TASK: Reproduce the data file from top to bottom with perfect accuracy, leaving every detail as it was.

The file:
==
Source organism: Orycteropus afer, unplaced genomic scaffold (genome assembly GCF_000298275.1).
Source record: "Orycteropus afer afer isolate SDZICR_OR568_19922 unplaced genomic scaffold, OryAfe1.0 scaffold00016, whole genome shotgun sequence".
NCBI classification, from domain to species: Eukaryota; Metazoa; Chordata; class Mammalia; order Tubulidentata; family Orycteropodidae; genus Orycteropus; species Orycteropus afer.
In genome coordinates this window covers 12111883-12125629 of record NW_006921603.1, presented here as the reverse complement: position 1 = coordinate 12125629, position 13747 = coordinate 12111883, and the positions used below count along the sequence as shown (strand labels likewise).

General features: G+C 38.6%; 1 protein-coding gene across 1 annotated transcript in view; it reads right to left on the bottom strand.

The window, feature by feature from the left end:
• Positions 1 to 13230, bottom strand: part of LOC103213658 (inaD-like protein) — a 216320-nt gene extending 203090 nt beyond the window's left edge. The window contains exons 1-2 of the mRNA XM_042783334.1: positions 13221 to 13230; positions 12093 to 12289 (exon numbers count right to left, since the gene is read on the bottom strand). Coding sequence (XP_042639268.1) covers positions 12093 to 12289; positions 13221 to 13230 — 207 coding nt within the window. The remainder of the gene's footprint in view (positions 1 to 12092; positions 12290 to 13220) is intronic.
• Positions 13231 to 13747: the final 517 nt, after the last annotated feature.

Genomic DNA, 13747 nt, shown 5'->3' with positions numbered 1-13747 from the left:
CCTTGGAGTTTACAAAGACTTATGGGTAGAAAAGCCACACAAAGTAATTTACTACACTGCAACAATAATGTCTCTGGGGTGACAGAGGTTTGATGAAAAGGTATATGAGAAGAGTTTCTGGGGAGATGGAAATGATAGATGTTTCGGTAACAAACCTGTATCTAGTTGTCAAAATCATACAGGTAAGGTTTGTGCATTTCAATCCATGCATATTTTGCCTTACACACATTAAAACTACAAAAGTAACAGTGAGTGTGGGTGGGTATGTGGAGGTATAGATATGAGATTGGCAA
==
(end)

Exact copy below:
Source organism: Orycteropus afer, unplaced genomic scaffold (genome assembly GCF_000298275.1).
Source record: "Orycteropus afer afer isolate SDZICR_OR568_19922 unplaced genomic scaffold, OryAfe1.0 scaffold00016, whole genome shotgun sequence".
NCBI classification, from domain to species: Eukaryota; Metazoa; Chordata; class Mammalia; order Tubulidentata; family Orycteropodidae; genus Orycteropus; species Orycteropus afer.
In genome coordinates this window covers 12111883-12125629 of record NW_006921603.1, presented here as the reverse complement: position 1 = coordinate 12125629, position 13747 = coordinate 12111883, and the positions used below count along the sequence as shown (strand labels likewise).

General features: G+C 38.6%; 1 protein-coding gene across 1 annotated transcript in view; it reads right to left on the bottom strand.

The window, feature by feature from the left end:
• Positions 1 to 13230, bottom strand: part of LOC103213658 (inaD-like protein) — a 216320-nt gene extending 203090 nt beyond the window's left edge. The window contains exons 1-2 of the mRNA XM_042783334.1: positions 13221 to 13230; positions 12093 to 12289 (exon numbers count right to left, since the gene is read on the bottom strand). Coding sequence (XP_042639268.1) covers positions 12093 to 12289; positions 13221 to 13230 — 207 coding nt within the window. The remainder of the gene's footprint in view (positions 1 to 12092; positions 12290 to 13220) is intronic.
• Positions 13231 to 13747: the final 517 nt, after the last annotated feature.

Genomic DNA, 13747 nt, shown 5'->3' with positions numbered 1-13747 from the left:
CCTTGGAGTTTACAAAGACTTATGGGTAGAAAAGCCACACAAAGTAATTTACTACACTGCAACAATAATGTCTCTGGGGTGACAGAGGTTTGATGAAAAGGTATATGAGAAGAGTTTCTGGGGAGATGGAAATGATAGATGTTTCGGTAACAAACCTGTATCTAGTTGTCAAAATCATACAGGTAAGGTTTGTGCATTTCAATCCATGCATATTTTGCCTTACACACATTAAAACTACAAAAGTAACAGTGAGTGTGGGTGGGTATGTGGAGGTATAGATATGAGATTGGCAA